With a strong breeze filling her sails, the Queen’s Key raced homeward at a merry clip. Heavy with goods pilfered from Spanish ships, we were riding high on spirits in the bright August sunshine. The waves crested gently across our bow and God willing, we’d be home before Michaelmas.
But as quickly as we’d left port, the waters darkened and the swells grew higher. The blackening sky felt heavy and the winds gusted violently.
“Hurricane’s a-coming!” the crow’s nest called. The crew threw their weight into the lines as the ship strained against the sea. Rain stung our eyes and the decks quickly became deadly slippery.
“Man overboard!” someone screeched.
“Tie your lifelines!” I shouted, but the words were thrown back into my mouth by the wind. I struggled to keep the wheel steady as the Key tossed about, but alas, it was too much! Blinded by rain and mist, I couldn’t see the rocks ahead and the wheel was torn from my hands. The ship shuddered and groaned, splitting in two. The crew screamed as we were pitched into the swirling water.
Desperately searching for flotsam to cling to, I winced as my face smashed into rock by the crashing waves. My hands gripped an outcropping and I clung to it, exhausted.
The wind tore at my back and despair settled like a stone in my belly. How much more could I take? Where were my men? I strained my ears for their cries, but the wind screamed, whipping around me.
Suddenly I heard a voice above the wind’s howl. Could it really be? Was someone else alive?
“HERE!” I cried. “I’m here!”
“Captain!” the voice called, soft and soothing. I stiffened. Something was wrong.
“Curse you!” I shouted. “I won’t be swayed by a siren’s song!”
“Captain Marius,” the voice moaned louder. “Come with meeeee!”
“Never!” I hugged my rock as I watched with dismay as the rest of the Key sank beneath the roiling water. The crew, the goods, my ship, all lost!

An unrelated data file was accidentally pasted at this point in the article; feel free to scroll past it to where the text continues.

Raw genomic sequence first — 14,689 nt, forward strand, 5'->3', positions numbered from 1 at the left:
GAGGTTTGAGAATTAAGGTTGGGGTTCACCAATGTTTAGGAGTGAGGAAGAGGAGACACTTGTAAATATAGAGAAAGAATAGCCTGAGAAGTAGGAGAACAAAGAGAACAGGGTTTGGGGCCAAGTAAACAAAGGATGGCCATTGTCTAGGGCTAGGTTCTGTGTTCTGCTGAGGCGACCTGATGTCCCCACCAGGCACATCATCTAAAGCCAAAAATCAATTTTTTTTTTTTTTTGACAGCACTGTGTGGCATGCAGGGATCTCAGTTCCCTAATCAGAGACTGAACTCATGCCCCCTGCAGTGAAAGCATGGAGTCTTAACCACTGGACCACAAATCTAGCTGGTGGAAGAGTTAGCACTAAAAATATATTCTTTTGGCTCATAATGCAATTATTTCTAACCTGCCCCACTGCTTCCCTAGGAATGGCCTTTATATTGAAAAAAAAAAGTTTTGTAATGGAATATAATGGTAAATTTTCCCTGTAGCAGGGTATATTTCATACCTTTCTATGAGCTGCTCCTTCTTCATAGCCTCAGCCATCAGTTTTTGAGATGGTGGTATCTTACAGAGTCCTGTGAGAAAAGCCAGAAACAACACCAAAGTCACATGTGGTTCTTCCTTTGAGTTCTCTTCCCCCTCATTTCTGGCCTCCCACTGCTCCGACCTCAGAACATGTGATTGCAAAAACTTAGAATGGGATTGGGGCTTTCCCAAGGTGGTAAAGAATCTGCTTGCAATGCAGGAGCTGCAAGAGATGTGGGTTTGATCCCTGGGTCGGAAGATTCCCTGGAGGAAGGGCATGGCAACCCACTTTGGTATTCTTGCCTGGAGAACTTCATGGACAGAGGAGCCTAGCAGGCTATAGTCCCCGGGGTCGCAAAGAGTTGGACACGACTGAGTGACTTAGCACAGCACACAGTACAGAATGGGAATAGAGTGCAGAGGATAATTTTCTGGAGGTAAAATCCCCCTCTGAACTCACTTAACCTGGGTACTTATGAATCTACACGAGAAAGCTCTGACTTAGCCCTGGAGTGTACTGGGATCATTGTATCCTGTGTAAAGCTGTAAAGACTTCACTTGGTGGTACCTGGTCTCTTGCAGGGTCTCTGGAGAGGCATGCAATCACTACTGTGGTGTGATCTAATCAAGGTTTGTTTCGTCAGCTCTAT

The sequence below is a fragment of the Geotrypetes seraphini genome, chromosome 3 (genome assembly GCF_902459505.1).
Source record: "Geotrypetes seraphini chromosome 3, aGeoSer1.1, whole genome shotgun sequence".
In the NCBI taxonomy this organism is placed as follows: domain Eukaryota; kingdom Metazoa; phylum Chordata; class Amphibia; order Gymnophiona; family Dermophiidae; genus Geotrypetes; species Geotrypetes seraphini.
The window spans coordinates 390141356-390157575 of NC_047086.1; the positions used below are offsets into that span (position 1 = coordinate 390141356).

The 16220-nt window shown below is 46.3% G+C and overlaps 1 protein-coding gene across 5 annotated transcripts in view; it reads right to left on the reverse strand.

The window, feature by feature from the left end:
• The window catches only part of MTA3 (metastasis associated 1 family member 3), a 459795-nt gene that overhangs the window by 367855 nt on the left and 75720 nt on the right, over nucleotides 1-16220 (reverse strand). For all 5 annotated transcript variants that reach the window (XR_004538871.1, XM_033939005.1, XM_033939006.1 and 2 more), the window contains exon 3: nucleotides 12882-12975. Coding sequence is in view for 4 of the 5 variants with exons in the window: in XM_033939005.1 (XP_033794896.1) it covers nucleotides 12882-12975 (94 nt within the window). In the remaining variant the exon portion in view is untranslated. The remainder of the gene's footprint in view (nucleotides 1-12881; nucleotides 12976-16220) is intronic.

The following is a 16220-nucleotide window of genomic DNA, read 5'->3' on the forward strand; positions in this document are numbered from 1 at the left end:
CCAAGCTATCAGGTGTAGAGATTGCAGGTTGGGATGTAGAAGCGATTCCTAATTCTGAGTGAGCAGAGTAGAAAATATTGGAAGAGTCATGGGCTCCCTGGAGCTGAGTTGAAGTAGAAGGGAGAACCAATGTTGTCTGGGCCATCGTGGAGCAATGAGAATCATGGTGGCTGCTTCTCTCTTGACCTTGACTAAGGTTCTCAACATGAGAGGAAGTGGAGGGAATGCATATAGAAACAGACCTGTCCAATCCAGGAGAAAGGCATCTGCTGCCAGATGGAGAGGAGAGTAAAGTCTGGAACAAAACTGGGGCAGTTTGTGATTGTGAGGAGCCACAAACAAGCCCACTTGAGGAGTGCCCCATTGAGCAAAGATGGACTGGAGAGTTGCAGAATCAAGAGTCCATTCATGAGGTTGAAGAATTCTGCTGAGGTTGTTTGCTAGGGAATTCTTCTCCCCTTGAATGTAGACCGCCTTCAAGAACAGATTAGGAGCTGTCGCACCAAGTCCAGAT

“Captain Marius,” the voice tried again, this time with urgency.
“No,” I whispered, shutting my eyes tightly and scrambling further up the rock. “No, I won’t go!” I shouted.
“Don’t be silly,” the voice crooned. “The storm is leaving. Loooook!”
I opened my eyes and blinked. The siren spoke truly; the water WAS ebbing away.
“This can’t be!” I cried. “What’s happening?”
“It’s called ‘bedtime,’ Missy May,” Mama’s voice thundered.
“Who is this Missy May you speak of?” I growled. “I’m Captain Marius, the fiercest sailor on the seven seas!”
“You’re certainly fierce!” she laughed. “Come on, out of the tub!”
“Never!” I shouted, diving back under the water. It swirled around me as I searched the bubbles for the plug. Mama snickered and I looked up to see it dangling from her hand.
“I’ve changed my mind.” I scowled. “You’re not a siren. You’re a harpy!” I screeched.
Mama cocked an eyebrow and placed her hand on her hip.
“Out. Now.” Her tone was icy, dripping with venom. I pouted as I climbed out of the tub. Definitely a harpy, I thought.
I stood naked and shivering as she toweled me off, combed my hair and dressed me in my jammies. Captain Marius wouldn’t complain, neither would I. Mama washed the suds down the drain, carefully placing my toy boat at the back of the tub to dry. As she carried me out of the bathroom, I took one last look.
“I’ll be back, me hearty,” I whispered as the light flicked off.
Word Count: 593
This post was written as part of The Red Dress Club. This week's prompt was to write a 600 word piece - fiction or non-fiction - inspired by one or both of these statements: "Water gives life. It also takes it away."